The subsequent conversation plays on many familiar themes that have become a staple on Franks and Beans: my harebrained ideas, Larry’s curmudgeonly mentoring, an ultimate failure on my part.  The episode that most springs to mind is the first, “High School”, which probably ended with a funnier outcome, in all honesty.  This one hinged mostly on my ability to make pathetic crying noises, which can really only go so far.  But the conversation at the beginning, with Larry’s “skin-scraping” comment and my “herbs and spices” line, is one of my favorite and at the very least serves as a pretty good setup for the clash to come.

The crying that you hear as I run out of the room and Larry reluctantly follows, now that I think about it, shares some of its influence with Julia Sweeney and any number of Adam Sandler movies.  In this particular scene it’s extended in the editing stage by Larry – so that’s why it seems I’m wailing on for such a long period.

Why I chose the chewing gum/sock reference is really anyone’s guess.  I do think “chewing gum” in a nasally whine is a little funny, and the sock leads to the initial confusion, but why exactly I put that in the episode is not exactly clear.  Is it funny?  It has the potential to, at least.  Whether or not it delivers is up to others to debate, but the fact is that it’s not the primary focus of the episode – the punch line of sorts in “Essence of Jeff” comes from the running away and crying.  The second time it happens, it’s a matter of repetition and predictability; we’ve calmed Jeff down, we’ve taken control of the situation one more time, and then it happens all over again.  That inability to keep control of an extreme situation is what makes or breaks this joke and, by extension, this episode.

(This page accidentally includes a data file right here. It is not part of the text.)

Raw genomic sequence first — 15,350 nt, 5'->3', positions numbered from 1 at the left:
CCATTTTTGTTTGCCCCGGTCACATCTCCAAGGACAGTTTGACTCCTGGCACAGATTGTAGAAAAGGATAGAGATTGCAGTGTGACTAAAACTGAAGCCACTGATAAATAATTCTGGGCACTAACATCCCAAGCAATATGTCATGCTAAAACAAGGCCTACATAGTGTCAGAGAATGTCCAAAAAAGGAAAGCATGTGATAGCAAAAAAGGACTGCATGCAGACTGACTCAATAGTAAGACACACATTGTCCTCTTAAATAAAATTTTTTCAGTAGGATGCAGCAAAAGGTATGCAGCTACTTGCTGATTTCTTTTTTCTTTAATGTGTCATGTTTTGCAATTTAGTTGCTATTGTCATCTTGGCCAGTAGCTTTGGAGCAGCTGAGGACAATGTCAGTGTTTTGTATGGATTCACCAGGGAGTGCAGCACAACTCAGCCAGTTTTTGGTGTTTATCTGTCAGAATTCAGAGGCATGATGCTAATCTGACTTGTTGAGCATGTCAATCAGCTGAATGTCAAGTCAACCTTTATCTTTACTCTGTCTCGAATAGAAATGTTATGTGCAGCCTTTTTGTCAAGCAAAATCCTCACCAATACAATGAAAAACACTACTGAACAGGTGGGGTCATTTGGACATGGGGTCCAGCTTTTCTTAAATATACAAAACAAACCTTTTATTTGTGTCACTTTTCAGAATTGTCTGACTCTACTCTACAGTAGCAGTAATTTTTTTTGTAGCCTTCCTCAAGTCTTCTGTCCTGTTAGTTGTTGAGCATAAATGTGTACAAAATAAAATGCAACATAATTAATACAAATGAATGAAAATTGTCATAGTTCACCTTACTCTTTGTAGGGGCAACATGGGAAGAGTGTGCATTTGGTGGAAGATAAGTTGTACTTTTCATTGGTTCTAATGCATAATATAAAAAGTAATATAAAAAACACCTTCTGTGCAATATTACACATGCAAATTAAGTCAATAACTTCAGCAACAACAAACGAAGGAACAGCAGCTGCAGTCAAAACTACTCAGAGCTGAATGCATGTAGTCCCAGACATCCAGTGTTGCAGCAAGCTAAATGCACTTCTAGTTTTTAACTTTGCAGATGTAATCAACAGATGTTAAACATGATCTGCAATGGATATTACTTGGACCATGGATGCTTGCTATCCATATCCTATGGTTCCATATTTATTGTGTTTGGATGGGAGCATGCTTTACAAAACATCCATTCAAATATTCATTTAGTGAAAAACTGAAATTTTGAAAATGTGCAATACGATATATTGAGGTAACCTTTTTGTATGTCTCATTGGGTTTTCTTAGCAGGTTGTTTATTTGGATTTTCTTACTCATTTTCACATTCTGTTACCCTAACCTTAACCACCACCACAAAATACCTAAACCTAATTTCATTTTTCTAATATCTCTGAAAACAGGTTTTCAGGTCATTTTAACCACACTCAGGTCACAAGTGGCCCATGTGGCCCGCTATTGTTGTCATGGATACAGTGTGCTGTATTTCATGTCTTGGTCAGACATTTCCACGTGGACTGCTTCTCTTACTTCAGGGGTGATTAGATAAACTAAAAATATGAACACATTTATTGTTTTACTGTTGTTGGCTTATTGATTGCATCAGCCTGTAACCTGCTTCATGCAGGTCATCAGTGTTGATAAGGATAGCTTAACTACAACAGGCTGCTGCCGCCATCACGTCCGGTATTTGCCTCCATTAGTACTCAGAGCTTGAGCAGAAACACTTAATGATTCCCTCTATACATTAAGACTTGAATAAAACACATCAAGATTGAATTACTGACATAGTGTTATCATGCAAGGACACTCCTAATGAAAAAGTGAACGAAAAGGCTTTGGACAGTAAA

Our “NO!” ending is one of my favorites, at least in theory.  The idea of Larry falling down only to reappear with blood streaming down his face is not only visually distinctive but also pretty damn funny, in my opinion.  The problem with the execution is that I wasn’t allowed to break Larry’s nose to finish the effect – not even a little.  The question then became what could be an acceptable substitute, and I originally settled on ketchup.  In addition to being disgusting to have smeared all over your face (Larry assured me that he could still smell it lingering in his nasal cavities hours after washing it off), ketchup isn’t as red as it might appear in the bottle or your memory.  In fact, it comes off a little orange on film, or at least on our film, and that would do little more than confuse anyone watching – and this is beyond the initial confusion of what the endings mean in the first place.

We kept the ketchup, for its liquid consistency, on Larry’s hands for the final shot, and ended up using some Halloween costume makeup for the blood on Larry’s face (and thus the Joker costume played a new role in the show).  The results, as I’m sure is obvious, are so-so.  I’ve learned that it is challenging to show realistic-looking blood on film, meaning that I may have to scrap a future episode where one of us kills the other on screen, only to be sprayed in the face with blood from the stab wounds.  Well, maybe we’ll just have to go through with it for real.  Save the date on that one!

In about, oh, eight hours as of the time I’m writing this, I’m set to film more Franks and Beans.  So don’t worry, loyal viewers…there’s much more to come.  See you then!


- Jeff M.

Advertisement
Advertisement

From Around the Web

More